Cheered By Crowd of 70,000, Obama and Merkel Talk Democracy, Globalism
On Thursday, more than 70,000 people welcomed former President Barack Obama and German Chancellor Angela Merkel to Berlin’s Brandenburg Gate. Obama and Merkel met to speak about civic engagement at the 500-year anniversary celebration of the German Protestant Church.
WSHU’s Cassandra Basler was there Thursday morning in Berlin as part of a Pulitzer Traveling Fellowship, and she spoke with All Things Considered Host Bill Buchner about the event.
Below is a transcript of their conversation.
You’re in Berlin reporting on Germany’s response to the refugee crisis. Is that what brought Obama there today?
Well, the German Protestant Church actually invited Obama to speak about democracy and global responsibility. Obama is not a German Protestant, but he and Merkel both have said their faith motivated them to work in public service. And an important global issue is the displacement of people – the refugee crisis. Obama invoked religion when talking about the crisis:
“In the eyes of God, a child on the other side of the border is no less worthy of love and compassion than my own child. We can’t distinguish between them.”
But he went on to say that leaders of nations can’t just welcome everybody because they have a responsibility to their citizens and they have limited resources to offer.
Countries in Europe have taken a lot of the responsibility of welcoming displaced people from the Middle East and North Africa, more so than the United States. Did Obama and Merkel say anything about the problems that come with accepting refugees?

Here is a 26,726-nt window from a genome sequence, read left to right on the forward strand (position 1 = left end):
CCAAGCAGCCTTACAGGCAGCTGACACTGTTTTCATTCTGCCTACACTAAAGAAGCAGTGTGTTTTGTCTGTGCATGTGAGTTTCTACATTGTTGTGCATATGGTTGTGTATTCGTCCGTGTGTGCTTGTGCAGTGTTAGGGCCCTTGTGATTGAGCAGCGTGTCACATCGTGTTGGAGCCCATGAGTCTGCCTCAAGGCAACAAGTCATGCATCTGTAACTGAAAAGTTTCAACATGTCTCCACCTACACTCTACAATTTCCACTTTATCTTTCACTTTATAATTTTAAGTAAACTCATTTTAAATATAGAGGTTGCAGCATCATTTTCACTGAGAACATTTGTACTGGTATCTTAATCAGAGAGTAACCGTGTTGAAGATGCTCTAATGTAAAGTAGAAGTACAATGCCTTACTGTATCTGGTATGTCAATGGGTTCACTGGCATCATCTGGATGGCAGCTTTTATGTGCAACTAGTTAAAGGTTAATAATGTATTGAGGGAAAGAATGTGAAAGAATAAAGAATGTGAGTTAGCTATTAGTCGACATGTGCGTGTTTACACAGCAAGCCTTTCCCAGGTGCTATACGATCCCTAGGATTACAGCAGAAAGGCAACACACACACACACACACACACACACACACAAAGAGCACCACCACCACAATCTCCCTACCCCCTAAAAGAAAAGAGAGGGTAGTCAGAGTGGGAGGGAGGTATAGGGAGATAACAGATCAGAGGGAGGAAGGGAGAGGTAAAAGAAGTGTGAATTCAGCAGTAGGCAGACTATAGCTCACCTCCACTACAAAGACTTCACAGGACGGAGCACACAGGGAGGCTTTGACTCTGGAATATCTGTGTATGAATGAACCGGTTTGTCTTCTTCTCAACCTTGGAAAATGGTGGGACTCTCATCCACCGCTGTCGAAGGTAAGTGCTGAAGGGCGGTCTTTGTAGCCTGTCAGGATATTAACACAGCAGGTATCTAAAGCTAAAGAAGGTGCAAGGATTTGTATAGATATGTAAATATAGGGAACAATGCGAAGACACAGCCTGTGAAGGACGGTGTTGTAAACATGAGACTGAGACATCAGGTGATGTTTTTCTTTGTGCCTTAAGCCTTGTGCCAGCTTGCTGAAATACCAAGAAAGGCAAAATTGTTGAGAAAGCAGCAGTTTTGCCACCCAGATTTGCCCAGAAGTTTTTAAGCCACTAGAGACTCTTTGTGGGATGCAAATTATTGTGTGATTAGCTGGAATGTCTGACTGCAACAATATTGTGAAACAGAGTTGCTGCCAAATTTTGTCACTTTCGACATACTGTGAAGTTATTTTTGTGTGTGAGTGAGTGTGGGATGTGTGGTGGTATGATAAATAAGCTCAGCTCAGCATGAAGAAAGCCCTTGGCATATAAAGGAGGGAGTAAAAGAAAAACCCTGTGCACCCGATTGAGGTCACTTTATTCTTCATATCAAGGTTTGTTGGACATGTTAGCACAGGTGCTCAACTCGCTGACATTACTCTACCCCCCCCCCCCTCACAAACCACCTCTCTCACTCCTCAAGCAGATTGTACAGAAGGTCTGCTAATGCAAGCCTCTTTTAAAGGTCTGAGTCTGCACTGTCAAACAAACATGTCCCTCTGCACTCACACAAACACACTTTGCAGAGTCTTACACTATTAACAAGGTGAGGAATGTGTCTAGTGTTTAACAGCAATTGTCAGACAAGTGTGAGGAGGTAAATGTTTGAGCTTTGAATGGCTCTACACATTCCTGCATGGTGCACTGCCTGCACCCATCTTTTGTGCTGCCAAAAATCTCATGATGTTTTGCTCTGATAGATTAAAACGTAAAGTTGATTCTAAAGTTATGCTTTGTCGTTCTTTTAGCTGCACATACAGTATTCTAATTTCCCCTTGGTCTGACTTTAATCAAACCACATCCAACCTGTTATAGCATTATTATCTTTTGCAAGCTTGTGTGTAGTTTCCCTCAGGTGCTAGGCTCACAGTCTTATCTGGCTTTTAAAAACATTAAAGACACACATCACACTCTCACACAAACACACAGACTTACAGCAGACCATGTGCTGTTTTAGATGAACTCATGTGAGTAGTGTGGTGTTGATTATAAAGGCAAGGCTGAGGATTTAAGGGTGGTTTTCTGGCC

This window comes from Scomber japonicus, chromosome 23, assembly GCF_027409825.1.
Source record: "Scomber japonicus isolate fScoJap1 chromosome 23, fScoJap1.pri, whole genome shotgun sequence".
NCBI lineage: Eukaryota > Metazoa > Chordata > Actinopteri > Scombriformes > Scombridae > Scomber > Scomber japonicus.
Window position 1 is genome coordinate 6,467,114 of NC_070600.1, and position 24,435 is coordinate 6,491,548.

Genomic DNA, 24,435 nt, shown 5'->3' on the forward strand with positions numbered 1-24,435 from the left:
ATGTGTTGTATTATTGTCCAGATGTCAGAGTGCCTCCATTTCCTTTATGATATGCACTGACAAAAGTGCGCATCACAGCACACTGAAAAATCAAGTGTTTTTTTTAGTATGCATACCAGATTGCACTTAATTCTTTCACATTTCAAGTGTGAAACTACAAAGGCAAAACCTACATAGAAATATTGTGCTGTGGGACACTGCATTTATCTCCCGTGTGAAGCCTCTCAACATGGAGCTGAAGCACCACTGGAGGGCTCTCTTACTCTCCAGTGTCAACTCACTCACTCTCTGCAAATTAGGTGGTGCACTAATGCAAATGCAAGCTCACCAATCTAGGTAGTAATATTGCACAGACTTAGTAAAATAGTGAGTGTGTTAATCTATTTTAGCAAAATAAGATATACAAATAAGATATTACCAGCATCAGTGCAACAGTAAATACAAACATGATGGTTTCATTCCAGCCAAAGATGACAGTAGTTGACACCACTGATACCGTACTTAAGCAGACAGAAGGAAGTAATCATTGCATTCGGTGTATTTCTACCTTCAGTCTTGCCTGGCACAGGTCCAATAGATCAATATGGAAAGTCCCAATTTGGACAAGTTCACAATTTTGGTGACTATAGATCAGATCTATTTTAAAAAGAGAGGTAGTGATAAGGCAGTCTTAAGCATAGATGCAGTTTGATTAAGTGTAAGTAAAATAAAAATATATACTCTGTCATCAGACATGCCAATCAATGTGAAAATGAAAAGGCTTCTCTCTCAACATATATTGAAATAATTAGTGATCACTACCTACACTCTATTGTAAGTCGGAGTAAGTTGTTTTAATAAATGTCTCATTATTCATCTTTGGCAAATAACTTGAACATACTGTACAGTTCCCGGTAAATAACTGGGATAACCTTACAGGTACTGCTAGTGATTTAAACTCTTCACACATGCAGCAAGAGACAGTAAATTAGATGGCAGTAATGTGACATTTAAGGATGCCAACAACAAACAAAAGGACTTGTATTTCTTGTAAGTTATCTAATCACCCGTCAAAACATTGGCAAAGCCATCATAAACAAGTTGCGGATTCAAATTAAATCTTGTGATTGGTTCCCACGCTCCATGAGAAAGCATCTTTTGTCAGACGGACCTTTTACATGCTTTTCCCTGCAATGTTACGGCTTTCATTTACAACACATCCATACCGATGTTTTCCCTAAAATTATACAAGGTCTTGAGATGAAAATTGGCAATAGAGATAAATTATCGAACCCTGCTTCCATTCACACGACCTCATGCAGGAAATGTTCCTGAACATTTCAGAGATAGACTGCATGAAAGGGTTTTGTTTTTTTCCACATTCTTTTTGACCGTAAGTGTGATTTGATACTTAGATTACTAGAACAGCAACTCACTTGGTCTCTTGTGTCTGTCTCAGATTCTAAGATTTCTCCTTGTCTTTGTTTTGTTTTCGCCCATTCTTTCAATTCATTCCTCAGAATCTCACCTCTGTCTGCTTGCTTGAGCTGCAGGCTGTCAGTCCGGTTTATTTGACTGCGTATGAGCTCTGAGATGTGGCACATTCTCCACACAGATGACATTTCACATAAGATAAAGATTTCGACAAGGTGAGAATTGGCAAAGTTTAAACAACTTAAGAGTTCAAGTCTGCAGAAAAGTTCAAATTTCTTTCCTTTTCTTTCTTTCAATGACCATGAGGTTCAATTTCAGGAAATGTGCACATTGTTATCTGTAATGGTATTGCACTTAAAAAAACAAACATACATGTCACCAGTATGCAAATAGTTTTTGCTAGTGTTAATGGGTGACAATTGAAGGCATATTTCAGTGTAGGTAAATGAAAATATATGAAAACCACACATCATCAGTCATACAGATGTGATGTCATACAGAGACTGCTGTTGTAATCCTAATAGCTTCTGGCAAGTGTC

Merkel said today that Germany alone welcomed about 900,000 refugees in 2015. And she’s faced a lot of criticism for that – concerns about integrating newcomers to society and finding them housing and jobs. There’s been a rise in right-wing political movements at the local government levels here, mostly in rural areas or outer suburbs that don’t actually host resettled people. But Obama says voters can challenge those nationalistic or xenophobic political parties.
“We have to push back against those trends that would violate human rights…or that would suppress democracy, or that would restrict individual freedoms of religion...and that is a significant battle that all of us have to be a part of.”
That sounds a little like a campaign call to vote, doesn’t it?
It’s interesting you say that because Angela Merkel is running for re-election in Germany. After the Brexit passed in UK, and Donald Trump was elected in the U.S., people got concerned that extreme right parties would gain political power in German parliament.
Many consider Germany to be the leader of Europe, so these elections are next in the spotlight, now that the French elections are over.
For those people fleeing countries where they may not have an opportunity to vote, what did Merkel and Obama say about them?
Obama and Merkel both support diplomacy and international aid efforts to help stop people from fleeing their countries in the first place.
“It is going to require, I think, everything we can do to recognize that what happens on the other side of the world or in these other countries, whether it’s in Africa or Asia or Latin America, that it has an impact on us and that we’re going to have to be invested in helping those countries achieve peace and prosperity.”
Obama told the crowd that sending aid to “teach countries to fish” and strengthen education and public health could help, and that’s what he plans to do with his new foundation.
Cassandra, thank you for joining us.
Thank you, Bil.